Lake Linganore Dredging Status Update

June 13th, 2016 No Comments

Lake Linganore is a man-made, 209-acre lake in Central Frederick County, Maryland, which was created with the completion of an earthen dam across Linganore Creek in 1972. Linganore Creek flows into the Lower Monocacy River and ultimately to the Chesapeake Bay. The Lake is a source of drinking water for the City of Frederick and is an emergency water source for Frederick County.
Over the years, Lake Linganore has been losing storage capacity due to sedimentation. The upper reaches of the Lake have been especially susceptible to infilling with sediment. In addition to the loss in water storage capacity needed by the City of Frederick and Frederick County, for some homeowners in this area, sediment accumulation has eliminated or severely restricted access to the lake.

In 2008 Frederick County entered into an Intergovernmental Funding Agreement with the U.S. Geologic Survey (USGS) to complete a comprehensive study of the Lake Linganore watershed, which included bathymetric and sediment studies for the lake. These USGS studies show that since the lake’s creation in 1972, the main portion of the lake has lost approximately 16 percent of water volume, while the upper portion, upstream of Boyer’s Mill Road, has lost approximately 65 percent of water volume, due to sediment accumulation. The information provided by the studies, which were published in 2010 and 2013, were used as a basis for new agreement among Frederick County, the City of Frederick and the Lake Linganore Association (LLA) which, among other things, includes a project to dredge sediment from the lake to improve water capacity as well as navigation in the area of the lake upstream of Boyer’s Mill Road.
The new Agreement, which was fully approved in December 2014, allocates the cost of the dredging project among the three entities with the City funding 50%, the County 25% and the LLA 25%. The entire project is expected to cost approximately $15 million and take several years to permit and complete the dredging. The current proposed dredging is intended to restore the depths of the upper portion of the lake to the original 1972 grade, which will entail removing up to 350,000 cubic yards of material from the lake.
In January 2015, Frederick County, which is managing and administering the project, entered into an agreement with Maryland Environmental Service (MES) to perform Phase I of the Lake Linganore dredging project. This phase of the project includes the alternatives analysis, preliminary design, and permitting to obtain the necessary approvals to remove the sediment from the lake.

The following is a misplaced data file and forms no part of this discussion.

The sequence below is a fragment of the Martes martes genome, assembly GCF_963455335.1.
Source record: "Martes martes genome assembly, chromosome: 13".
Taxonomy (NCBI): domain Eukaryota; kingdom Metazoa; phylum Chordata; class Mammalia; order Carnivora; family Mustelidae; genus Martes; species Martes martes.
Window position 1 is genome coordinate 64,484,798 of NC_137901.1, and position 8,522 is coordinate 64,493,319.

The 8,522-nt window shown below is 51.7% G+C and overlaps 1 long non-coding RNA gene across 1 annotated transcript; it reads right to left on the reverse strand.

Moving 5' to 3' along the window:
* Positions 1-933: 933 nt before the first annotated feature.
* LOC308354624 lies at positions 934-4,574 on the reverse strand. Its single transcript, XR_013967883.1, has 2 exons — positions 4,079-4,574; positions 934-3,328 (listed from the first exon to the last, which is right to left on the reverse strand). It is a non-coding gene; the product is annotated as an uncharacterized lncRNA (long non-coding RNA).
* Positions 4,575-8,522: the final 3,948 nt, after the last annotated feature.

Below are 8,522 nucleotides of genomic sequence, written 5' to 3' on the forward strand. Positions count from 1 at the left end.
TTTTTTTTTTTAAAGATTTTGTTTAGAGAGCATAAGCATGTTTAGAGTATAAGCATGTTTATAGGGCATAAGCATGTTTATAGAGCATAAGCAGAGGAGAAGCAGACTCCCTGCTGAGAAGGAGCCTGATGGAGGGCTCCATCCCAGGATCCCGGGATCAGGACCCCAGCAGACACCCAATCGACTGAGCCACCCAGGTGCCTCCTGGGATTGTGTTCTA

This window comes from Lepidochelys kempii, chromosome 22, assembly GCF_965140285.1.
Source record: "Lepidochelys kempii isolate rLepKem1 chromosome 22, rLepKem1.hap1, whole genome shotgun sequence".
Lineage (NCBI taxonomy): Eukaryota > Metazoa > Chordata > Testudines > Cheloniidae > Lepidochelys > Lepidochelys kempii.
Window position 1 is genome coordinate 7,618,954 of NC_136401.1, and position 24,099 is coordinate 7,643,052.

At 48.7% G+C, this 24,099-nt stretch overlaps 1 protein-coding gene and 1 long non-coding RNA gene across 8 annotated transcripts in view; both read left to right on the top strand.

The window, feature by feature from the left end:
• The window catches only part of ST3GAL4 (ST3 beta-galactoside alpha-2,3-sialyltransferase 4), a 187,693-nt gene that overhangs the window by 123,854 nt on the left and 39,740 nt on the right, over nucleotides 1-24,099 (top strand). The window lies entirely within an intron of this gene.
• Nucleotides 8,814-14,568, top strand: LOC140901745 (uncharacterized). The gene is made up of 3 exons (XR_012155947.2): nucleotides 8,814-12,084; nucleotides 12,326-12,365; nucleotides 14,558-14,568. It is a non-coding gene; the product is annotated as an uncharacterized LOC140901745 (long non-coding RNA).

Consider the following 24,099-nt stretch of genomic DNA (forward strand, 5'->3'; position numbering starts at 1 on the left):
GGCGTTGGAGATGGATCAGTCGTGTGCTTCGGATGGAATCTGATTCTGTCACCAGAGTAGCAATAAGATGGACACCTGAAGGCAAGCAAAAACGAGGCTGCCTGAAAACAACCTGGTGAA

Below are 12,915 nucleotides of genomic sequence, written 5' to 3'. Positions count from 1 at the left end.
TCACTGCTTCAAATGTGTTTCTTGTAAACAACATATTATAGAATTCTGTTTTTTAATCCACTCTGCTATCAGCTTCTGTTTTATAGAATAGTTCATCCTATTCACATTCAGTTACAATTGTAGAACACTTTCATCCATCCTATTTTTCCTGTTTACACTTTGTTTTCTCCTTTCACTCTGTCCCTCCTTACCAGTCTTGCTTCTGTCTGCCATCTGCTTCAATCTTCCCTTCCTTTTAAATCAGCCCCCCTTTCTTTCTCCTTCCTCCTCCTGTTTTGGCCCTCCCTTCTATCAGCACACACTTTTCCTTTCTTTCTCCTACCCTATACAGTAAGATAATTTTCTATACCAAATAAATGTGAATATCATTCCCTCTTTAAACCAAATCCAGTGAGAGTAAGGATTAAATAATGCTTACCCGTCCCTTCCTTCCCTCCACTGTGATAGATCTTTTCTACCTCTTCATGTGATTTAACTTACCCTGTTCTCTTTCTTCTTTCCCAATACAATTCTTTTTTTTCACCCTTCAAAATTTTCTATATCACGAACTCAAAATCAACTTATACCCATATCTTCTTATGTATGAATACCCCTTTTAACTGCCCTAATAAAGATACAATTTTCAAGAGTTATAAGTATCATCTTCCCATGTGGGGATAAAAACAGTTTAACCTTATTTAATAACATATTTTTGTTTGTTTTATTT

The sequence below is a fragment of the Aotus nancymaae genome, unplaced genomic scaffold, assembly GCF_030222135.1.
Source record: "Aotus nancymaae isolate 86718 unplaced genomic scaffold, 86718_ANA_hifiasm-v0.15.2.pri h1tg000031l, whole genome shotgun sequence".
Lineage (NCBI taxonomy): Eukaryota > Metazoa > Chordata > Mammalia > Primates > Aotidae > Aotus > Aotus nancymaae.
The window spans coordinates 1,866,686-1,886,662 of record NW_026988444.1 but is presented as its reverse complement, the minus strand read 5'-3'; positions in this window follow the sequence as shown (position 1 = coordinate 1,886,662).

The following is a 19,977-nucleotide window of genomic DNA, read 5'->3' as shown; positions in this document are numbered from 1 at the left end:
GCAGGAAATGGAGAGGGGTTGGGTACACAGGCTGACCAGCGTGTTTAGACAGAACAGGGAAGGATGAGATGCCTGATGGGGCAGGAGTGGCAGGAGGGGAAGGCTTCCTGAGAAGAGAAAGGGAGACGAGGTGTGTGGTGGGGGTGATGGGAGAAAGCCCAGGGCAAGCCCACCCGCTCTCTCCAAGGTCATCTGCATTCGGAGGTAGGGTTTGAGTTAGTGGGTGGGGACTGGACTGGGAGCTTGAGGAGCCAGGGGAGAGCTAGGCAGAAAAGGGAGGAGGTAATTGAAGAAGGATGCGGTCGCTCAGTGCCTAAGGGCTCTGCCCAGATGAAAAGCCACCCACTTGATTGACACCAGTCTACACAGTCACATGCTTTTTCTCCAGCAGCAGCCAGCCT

In December 2015, MES, along with subcontractor Anchor QEA, completed the alternatives analysis, which included an evaluation of the options for placement of the material that will be dredged from the lake. This analysis included shoreline and bathymetric surveys, as well as sediment sampling, from which the data were used to determine the physical and chemical properties of the sediment to be dredged from the lake.

In order to develop the list of placement options, Frederick County, the City of Frederick, and the LLA worked together to come up with a list of alternatives for consideration. This list included both onsite and offsite properties, as well as both private property and land owned by the LLA. The list was provided to MES in order for MES and Anchor QEA to develop a matrix taking into account such parameters as available area, potential placement capacity, and regulatory issues, to name a few. The alternatives were then preliminarily ranked based on effectiveness, implementability, permitting, and cost. After discussion, the team determined that due to permit requirements of long-term monitoring, the alternatives that would have relied on offsite private property, should not be considered a likely placement alternative. The top three alternatives included in the detailed alternatives analysis were: Frederick County Reich’s Ford Road Sanitary Landfill, the Isles of Balmoral, and the “Bowl.”

Following the completion of the alternatives analysis, which looked at the constructability, cost, schedule, permitting, and impacts of the top three alternatives, the project team reviewed the analysis and agreed that taking the material dredged from Lake Linganore to the Frederick County Reich’s Ford Road Landfill would best meet the project goals. The material will be hydraulically dredged from the lake, dewatered on-site at Lake Linganore, and transported via truck to the landfill. The dredged material will be stockpiled at the landfill until it is needed for daily and intermediate cover. The dredged material will not consume any of the County’s remaining (landfill) waste disposal capacity.
Currently the project team is in the final steps of preparing the permit application for the Lake Linganore dredging project, and anticipates submitting the application in June 2016. It is anticipated that permitting will take about 1 year, with actual dredging operations beginning in mid-2017 and continuing until mid to late 2019.

For additional information, please visit Frederick County’s page for the Lake Linganore Dredging Project or contact Stephanie Lindley at

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